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"Limelight" (1952) 137 min., B&W, is Chaplin's last American film and his last great one. As with many of his other films, Chaplin wrote the screenplay, the music; he sings and plays, as well as directing and starring in it.

The narrative has many obvious (and less obvious) autobiographical parallels: Chaplin/"Calvero" (stage name) is a British music hall comedian, at one time the most famous and widely loved throughout the land. But Calvero's now much older and British entertainment tastes have changed; he's often unemployed because audiences now consider his routines boring.

Calvero often gets drunk to wipe out the taste of this defeat. One night, staggering home to his rooms one night he smells gas and breaks open the door where it's coming from. (The children watching him try to get his key in his apartment house door are Chaplin's own by his last wife.)

Inside he finds a young woman Claire Bloom, "Theresa"-"Terry," who is depressed and trying to commit suicide; she was a ballet dancer but lost the feeling in her legs and can no longer dance. Calvero takes Terry to his small apartment and gets a physician to treat her.

Terry's at the beginning of her career, while Calvero's near the end of his (in the limelight). On the physician's advice, Calvero decides her leg problems are psychological rather than physical so he resolves to help her overcome her depression and her wish to die. He eventually succeeds and Terry's career "blooms" (FYI, Claire Bloom's ballet scenes are by a ballet dancer double; Chaplin's singing & playing are his alone). They each give meaning and hope to the other's life.

Terry becomes famous and in a position to help Calvero whom she loves and wants to marry. Calvero loves Terry but, concerned at their age disparity, thinks she should marry someone closer to her own age.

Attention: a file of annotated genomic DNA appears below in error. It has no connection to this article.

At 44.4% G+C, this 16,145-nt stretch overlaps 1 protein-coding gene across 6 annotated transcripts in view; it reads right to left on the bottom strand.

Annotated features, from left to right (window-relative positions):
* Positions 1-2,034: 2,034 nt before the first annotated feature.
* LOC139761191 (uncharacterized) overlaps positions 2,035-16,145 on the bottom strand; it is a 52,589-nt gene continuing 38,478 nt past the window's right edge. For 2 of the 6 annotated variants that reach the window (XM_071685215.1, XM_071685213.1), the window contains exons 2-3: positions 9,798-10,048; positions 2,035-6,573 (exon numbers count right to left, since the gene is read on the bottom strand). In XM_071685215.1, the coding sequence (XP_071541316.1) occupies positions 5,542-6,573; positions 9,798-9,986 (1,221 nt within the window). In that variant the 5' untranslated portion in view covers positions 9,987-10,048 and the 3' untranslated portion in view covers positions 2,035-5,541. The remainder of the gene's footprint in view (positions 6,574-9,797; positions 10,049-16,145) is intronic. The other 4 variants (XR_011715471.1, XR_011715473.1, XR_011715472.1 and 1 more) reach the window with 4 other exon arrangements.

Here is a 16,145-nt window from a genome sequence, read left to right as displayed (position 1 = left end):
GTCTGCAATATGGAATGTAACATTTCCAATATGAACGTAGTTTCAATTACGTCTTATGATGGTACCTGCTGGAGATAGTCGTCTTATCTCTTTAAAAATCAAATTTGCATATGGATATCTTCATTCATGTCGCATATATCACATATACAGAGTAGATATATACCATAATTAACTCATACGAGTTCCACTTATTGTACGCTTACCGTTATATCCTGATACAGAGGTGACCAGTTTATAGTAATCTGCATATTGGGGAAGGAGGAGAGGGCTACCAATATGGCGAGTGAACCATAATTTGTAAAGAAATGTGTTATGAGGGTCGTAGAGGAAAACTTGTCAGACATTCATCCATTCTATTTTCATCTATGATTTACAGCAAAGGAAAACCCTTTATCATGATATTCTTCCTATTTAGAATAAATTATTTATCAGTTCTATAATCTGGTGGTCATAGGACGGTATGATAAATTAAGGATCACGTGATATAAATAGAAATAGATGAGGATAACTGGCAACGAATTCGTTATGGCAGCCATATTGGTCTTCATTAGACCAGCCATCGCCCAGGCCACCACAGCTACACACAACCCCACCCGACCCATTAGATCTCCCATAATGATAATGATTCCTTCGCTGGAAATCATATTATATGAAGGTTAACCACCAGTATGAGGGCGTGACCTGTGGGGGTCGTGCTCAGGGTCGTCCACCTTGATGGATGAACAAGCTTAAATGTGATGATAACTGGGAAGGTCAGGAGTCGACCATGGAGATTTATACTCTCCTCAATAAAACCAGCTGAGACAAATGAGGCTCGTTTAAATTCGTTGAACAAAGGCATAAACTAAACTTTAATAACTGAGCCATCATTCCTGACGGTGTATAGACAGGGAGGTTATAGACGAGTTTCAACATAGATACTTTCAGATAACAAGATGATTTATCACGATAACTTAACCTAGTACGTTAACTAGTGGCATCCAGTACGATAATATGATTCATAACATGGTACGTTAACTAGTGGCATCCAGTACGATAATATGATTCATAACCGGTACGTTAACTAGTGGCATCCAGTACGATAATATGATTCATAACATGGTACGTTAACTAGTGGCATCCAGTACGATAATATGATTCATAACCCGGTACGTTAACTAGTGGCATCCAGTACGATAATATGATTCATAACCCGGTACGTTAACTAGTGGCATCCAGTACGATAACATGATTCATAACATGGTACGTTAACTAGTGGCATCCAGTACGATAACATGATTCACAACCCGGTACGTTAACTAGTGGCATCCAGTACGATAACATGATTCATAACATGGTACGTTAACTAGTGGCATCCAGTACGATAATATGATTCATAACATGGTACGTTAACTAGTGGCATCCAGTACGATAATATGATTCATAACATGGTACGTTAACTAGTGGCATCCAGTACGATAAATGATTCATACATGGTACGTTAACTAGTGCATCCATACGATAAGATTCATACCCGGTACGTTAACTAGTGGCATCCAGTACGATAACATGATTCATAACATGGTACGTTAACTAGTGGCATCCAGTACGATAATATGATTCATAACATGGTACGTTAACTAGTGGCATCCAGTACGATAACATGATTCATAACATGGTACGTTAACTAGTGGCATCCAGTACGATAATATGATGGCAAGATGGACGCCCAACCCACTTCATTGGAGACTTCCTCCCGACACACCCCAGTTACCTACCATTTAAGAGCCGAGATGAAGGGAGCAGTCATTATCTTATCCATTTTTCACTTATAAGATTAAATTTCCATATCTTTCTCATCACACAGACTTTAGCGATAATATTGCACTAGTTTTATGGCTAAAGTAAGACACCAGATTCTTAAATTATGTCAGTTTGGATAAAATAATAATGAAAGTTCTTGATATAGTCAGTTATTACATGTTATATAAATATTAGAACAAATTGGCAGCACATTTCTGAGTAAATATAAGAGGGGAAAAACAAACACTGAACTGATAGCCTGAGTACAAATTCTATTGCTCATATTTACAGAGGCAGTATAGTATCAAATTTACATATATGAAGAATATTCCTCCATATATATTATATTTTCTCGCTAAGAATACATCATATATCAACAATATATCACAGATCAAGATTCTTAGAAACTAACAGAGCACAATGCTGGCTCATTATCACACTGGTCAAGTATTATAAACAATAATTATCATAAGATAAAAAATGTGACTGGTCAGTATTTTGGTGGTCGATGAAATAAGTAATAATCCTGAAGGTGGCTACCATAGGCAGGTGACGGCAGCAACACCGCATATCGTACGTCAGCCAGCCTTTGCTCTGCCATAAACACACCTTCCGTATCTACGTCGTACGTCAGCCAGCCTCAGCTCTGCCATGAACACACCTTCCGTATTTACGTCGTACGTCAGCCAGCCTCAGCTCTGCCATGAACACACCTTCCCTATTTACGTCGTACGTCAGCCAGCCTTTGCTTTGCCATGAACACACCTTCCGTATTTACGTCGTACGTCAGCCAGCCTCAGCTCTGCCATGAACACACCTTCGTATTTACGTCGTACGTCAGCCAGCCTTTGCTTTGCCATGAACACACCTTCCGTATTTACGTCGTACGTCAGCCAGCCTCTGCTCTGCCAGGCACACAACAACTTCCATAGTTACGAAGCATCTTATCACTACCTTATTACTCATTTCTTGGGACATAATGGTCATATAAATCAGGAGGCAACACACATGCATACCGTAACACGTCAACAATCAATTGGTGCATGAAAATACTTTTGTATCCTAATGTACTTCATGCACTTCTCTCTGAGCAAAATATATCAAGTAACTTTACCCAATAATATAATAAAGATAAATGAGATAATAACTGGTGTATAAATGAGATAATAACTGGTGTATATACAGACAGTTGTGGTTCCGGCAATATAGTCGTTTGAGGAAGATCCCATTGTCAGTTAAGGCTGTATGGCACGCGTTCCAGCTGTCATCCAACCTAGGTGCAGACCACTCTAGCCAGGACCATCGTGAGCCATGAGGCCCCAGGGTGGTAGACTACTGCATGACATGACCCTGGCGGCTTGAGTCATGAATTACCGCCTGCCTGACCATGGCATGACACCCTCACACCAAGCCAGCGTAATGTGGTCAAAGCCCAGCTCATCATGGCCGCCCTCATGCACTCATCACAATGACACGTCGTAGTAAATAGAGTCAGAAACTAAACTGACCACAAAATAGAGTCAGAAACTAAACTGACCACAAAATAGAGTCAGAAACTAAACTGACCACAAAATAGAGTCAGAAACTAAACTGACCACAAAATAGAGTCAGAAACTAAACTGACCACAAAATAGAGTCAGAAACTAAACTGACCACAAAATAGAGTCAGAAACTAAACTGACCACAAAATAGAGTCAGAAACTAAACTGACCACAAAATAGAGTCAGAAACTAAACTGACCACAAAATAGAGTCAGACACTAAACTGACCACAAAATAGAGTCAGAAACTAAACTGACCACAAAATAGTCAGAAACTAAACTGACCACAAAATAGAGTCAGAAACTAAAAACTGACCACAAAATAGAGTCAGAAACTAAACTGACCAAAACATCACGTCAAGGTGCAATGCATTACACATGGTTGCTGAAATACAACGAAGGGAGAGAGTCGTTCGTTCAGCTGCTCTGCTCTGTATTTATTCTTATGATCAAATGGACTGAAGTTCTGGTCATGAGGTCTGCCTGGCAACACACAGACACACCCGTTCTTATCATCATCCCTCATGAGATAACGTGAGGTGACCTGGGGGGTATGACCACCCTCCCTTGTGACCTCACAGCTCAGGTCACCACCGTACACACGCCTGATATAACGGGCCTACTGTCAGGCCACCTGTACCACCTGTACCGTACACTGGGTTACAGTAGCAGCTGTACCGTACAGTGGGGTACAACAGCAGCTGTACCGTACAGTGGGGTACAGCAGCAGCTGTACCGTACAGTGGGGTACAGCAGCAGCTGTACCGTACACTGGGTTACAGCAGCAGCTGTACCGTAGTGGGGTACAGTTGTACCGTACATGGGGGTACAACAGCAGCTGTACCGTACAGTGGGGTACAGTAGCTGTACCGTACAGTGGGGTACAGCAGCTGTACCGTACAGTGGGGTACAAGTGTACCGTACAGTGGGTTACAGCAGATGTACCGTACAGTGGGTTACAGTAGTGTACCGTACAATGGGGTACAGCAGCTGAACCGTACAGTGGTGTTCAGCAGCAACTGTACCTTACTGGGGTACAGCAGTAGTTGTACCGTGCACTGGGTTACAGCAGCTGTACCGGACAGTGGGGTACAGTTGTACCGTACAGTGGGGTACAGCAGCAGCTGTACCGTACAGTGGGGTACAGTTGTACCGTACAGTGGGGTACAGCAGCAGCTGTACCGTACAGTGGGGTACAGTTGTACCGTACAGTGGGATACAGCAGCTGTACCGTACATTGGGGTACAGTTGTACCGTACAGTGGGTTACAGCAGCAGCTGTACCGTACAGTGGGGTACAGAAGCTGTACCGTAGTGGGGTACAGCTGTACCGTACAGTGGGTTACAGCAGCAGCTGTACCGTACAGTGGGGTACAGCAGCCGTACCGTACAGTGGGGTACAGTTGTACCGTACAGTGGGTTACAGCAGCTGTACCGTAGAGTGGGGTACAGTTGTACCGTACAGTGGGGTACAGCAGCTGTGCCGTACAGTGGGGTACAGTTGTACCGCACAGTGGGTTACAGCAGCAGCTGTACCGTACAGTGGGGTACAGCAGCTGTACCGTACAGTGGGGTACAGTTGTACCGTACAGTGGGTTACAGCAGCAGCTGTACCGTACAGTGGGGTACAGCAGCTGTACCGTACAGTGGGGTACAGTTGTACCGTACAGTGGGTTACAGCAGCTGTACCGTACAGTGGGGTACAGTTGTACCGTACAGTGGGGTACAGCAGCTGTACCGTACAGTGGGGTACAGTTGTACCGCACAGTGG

The whole movie has very poignant scenes (the ending especially) interlaced with humor. Throughout, there are sprinkles of Chaplin's unique style of physical comedy which depends on his mix of remarkable athleticism and coordination. Some are introduced as dreams he has of his earlier, more successful days; a really great extended one, near the film's end, is with Buster Keaton.

(FWIW, the young composer/Army officer that Calvero thinks is more suitable than he for Terry to marry is played by Sidney Chaplin, Charlie's son from one of his previous marriages.)

IMO, this movie is Chaplin's farewell to his career -- demonstrating, documenting and summing up his enormous talent and contributions to the entertainment field: screenplay, directing, acting, comedy, music: popular songs plus ballet & choreography.

I saw this at a KU Alum film series and there was sustained applause and very few dry eyes at the end.

I rate it 10 of 10 stars. A few User Reviews on IMDb.com mention how inspirational this movie has been to them saying it's changed their lives. On IMDb's voting, slightly over 70% rate it as a 10, 9, or 8; less than 3% rate it as a 1, 2, or 3.

For far, FAR more info on "Limelight," browse: http://imdb.com/title/tt0044837/

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